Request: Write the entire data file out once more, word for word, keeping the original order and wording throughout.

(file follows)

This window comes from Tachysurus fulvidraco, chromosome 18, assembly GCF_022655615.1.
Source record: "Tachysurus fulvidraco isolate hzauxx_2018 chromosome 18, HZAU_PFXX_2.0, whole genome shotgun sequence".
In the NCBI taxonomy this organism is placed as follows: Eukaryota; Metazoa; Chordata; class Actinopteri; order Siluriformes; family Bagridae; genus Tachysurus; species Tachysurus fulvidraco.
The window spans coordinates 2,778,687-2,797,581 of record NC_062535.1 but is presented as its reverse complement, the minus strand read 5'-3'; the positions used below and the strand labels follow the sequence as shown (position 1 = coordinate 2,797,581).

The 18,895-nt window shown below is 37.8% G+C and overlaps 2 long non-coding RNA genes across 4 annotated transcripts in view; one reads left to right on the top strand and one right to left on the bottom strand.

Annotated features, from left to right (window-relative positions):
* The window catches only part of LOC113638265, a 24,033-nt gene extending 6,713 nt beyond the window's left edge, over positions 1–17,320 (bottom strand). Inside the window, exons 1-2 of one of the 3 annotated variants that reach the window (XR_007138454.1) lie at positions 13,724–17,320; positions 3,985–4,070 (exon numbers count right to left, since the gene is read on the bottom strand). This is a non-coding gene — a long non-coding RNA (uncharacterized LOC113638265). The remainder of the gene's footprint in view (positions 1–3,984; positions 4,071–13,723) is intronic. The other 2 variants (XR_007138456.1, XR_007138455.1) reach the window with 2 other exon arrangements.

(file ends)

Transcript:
This window comes from Tachysurus fulvidraco, chromosome 18, assembly GCF_022655615.1.
Source record: "Tachysurus fulvidraco isolate hzauxx_2018 chromosome 18, HZAU_PFXX_2.0, whole genome shotgun sequence".
In the NCBI taxonomy this organism is placed as follows: Eukaryota; Metazoa; Chordata; class Actinopteri; order Siluriformes; family Bagridae; genus Tachysurus; species Tachysurus fulvidraco.
The window spans coordinates 2,778,687-2,797,581 of record NC_062535.1 but is presented as its reverse complement, the minus strand read 5'-3'; the positions used below and the strand labels follow the sequence as shown (position 1 = coordinate 2,797,581).

The 18,895-nt window shown below is 37.8% G+C and overlaps 2 long non-coding RNA genes across 4 annotated transcripts in view; one reads left to right on the top strand and one right to left on the bottom strand.

Annotated features, from left to right (window-relative positions):
* The window catches only part of LOC113638265, a 24,033-nt gene extending 6,713 nt beyond the window's left edge, over positions 1–17,320 (bottom strand). Inside the window, exons 1-2 of one of the 3 annotated variants that reach the window (XR_007138454.1) lie at positions 13,724–17,320; positions 3,985–4,070 (exon numbers count right to left, since the gene is read on the bottom strand). This is a non-coding gene — a long non-coding RNA (uncharacterized LOC113638265). The remainder of the gene's footprint in view (positions 1–3,984; positions 4,071–13,723) is intronic. The other 2 variants (XR_007138456.1, XR_007138455.1) reach the window with 2 other exon arrangements.